Office of Public Diplomacy
The Office of Public Diplomacy, officially known as the Office of Public Diplomacy for Latin America and the Caribbean, was part of a White House ordered PR plan in the 1980s to provide cover for the secret CIA war in Nicaragua. CIA director William J. Casey initiated the propaganda campaign after meeting with private sector PR men. Walter Raymond, Jr., a CIA propaganda expert, moved over to the National Security Council to get the program up and running. Raymond is reported to have instructed his OPD subordinates to "concentrate on gluing black hats on the Sandinistas and white hats on UNO [the contras' United Nicaraguan Opposition]." Raymond picked Otto Reich to run the new OPD, which was housed in the State Department. Despite the unraveling of the Iran-Contra scandal, the full story of the OPD -- a covert, illegal, inter-agency propaganda campaign aimed at US citizens and Congress -- never received full public scrutiny.
- Public Diplomacy Wiki
- John Stauber and Sheldon Rampton, "The Torturers' Lobby," Toxic Sludge Is Good For You, Common Courage Press, 1995, pp. 162-7.
- "Lost History: CIA's Perception Management", by Robert Parry, Consortium News, 1996.
- "Public Diplomacy and Covert Propaganda: The Declassified Record of Ambassador Otto Juan Reich", A National Security Archive Electronic Briefing Book, edited by Thomas Blanton, March 2, 2001.
- "Otto J. Reich: Bad for Latin America", World Policy Institute, Arms Trade Resource Center, Current Update April 9, 2001.
- "Making a Difference. Cari Eggspuehler, Special Assistant, Office of Public Diplomacy & Public Affairs, US State Department", by the Partnership for Public Service.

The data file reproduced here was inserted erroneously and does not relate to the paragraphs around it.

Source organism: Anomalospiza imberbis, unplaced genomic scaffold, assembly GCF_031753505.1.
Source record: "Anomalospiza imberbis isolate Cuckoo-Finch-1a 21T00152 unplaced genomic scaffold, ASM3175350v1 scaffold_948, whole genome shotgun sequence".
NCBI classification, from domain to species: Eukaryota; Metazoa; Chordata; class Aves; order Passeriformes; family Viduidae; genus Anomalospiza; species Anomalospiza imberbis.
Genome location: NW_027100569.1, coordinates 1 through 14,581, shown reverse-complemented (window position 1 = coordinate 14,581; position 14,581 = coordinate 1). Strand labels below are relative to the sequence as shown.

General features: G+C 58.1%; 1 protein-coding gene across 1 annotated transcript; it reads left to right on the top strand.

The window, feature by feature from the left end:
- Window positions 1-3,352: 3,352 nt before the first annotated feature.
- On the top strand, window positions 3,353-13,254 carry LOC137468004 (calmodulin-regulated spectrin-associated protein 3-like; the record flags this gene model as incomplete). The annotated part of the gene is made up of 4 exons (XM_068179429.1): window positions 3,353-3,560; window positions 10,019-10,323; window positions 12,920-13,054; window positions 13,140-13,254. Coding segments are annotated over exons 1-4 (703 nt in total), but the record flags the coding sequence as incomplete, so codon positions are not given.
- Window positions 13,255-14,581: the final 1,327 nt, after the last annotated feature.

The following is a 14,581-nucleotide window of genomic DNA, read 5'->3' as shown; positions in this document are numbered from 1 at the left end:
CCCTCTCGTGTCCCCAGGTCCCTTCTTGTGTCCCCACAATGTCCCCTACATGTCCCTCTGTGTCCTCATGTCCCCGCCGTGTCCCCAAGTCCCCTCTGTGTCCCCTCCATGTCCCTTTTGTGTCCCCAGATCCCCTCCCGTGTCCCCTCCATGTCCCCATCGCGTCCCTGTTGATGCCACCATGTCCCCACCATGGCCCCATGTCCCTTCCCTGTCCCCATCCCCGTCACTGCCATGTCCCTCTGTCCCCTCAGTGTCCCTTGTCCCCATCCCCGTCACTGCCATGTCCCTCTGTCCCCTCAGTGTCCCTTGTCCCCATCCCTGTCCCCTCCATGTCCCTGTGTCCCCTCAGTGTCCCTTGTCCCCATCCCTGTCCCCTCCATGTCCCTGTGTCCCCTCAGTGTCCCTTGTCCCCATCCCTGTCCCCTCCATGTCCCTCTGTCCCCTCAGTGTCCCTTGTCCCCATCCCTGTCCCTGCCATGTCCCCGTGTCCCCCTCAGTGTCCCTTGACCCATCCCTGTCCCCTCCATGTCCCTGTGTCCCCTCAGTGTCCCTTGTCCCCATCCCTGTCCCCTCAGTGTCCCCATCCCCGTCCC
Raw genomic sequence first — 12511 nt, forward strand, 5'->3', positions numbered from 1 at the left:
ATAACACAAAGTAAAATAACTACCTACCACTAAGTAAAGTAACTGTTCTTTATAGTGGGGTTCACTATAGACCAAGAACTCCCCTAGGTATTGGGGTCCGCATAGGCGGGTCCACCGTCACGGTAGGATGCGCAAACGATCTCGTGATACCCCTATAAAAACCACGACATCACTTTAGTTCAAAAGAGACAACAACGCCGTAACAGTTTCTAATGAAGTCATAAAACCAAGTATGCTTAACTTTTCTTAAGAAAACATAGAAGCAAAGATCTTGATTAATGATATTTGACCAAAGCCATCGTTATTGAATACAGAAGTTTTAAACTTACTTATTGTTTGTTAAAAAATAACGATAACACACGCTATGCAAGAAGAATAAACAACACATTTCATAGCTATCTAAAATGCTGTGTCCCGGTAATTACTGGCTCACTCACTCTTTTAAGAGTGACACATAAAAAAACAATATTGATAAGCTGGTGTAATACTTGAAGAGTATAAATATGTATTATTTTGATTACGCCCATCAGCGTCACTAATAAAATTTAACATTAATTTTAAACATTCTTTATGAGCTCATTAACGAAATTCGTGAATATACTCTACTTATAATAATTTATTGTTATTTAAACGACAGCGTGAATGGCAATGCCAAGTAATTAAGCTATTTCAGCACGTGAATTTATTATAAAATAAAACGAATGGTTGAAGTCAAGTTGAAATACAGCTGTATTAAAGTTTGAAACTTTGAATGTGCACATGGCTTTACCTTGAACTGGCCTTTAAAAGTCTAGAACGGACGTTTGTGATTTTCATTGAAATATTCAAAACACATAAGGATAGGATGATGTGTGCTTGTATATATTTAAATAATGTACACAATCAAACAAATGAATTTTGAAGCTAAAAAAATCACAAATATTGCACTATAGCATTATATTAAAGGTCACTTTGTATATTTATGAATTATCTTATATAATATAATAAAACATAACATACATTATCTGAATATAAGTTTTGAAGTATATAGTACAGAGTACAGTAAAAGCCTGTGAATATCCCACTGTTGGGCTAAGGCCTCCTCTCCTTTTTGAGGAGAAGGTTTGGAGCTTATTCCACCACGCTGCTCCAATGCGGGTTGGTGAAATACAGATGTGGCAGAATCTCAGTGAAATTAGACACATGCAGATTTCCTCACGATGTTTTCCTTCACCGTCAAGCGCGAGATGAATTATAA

- "Our Crippled Public Diplomacy." Includes U.S. Department of State Organization Chart for Public Diplomacy.
- Under Secretary for Public Diplomacy and Public Affairs: U.S. engagement in the world and the Department of State's engagement of the American public are indispensable to the conduct of foreign policy. The Under Secretary for Public Diplomacy and Public Affairs helps ensure that public diplomacy (engaging, informing, and influencing key international audiences) is practiced in harmony with public affairs (outreach to Americans) and traditional diplomacy to advance U.S. interests and security and to provide the moral basis for U.S. leadership in the world.
- The Public Diplomacy and Public Affairs Missions. Reorganization Plan and Report, submitted by President William Jefferson Clinton to the Congress on December 30, 1998, Pursuant to Section 1601 of the Foreign Affairs Reform and Restructuring Act of 1998, as Contained in Public Law 105-277.
- Bill Berkowitz, "The Reich Stuff," AlterNet.org, May 6, 2004.
- Robert Parry, "History of Guatemala's 'Death Squads,'" Consortium News, January 11, 2005.